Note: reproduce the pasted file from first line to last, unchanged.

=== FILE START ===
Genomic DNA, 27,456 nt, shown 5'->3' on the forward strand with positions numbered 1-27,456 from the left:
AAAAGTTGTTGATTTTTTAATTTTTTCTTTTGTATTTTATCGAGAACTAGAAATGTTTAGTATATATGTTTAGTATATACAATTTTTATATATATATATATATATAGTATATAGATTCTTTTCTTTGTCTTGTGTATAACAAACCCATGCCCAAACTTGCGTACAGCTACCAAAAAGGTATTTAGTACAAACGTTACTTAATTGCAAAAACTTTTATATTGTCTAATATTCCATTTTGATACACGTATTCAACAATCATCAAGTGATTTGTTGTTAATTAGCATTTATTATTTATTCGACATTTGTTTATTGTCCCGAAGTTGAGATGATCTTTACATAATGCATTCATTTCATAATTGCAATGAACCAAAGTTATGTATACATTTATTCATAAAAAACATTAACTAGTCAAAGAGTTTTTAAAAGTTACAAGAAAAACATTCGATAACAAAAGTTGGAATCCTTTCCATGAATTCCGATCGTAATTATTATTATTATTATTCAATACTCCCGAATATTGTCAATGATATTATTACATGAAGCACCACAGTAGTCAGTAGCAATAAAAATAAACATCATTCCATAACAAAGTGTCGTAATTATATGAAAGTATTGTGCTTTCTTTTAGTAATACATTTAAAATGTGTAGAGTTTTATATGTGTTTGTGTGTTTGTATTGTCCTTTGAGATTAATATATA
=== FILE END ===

Genomic DNA, 27,456 nt, shown 5'->3' on the forward strand with positions numbered 1-27,456 from the left:
AAAAGTTGTTGATTTTTTAATTTTTTCTTTTGTATTTTATCGAGAACTAGAAATGTTTAGTATATATGTTTAGTATATACAATTTTTATATATATATATATATATAGTATATAGATTCTTTTCTTTGTCTTGTGTATAACAAACCCATGCCCAAACTTGCGTACAGCTACCAAAAAGGTATTTAGTACAAACGTTACTTAATTGCAAAAACTTTTATATTGTCTAATATTCCATTTTGATACACGTATTCAACAATCATCAAGTGATTTGTTGTTAATTAGCATTTATTATTTATTCGACATTTGTTTATTGTCCCGAAGTTGAGATGATCTTTACATAATGCATTCATTTCATAATTGCAATGAACCAAAGTTATGTATACATTTATTCATAAAAAACATTAACTAGTCAAAGAGTTTTTAAAAGTTACAAGAAAAACATTCGATAACAAAAGTTGGAATCCTTTCCATGAATTCCGATCGTAATTATTATTATTATTATTCAATACTCCCGAATATTGTCAATGATATTATTACATGAAGCACCACAGTAGTCAGTAGCAATAAAAATAAACATCATTCCATAACAAAGTGTCGTAATTATATGAAAGTATTGTGCTTTCTTTTAGTAATACATTTAAAATGTGTAGAGTTTTATATGTGTTTGTGTGTTTGTATTGTCCTTTGAGATTAATATATA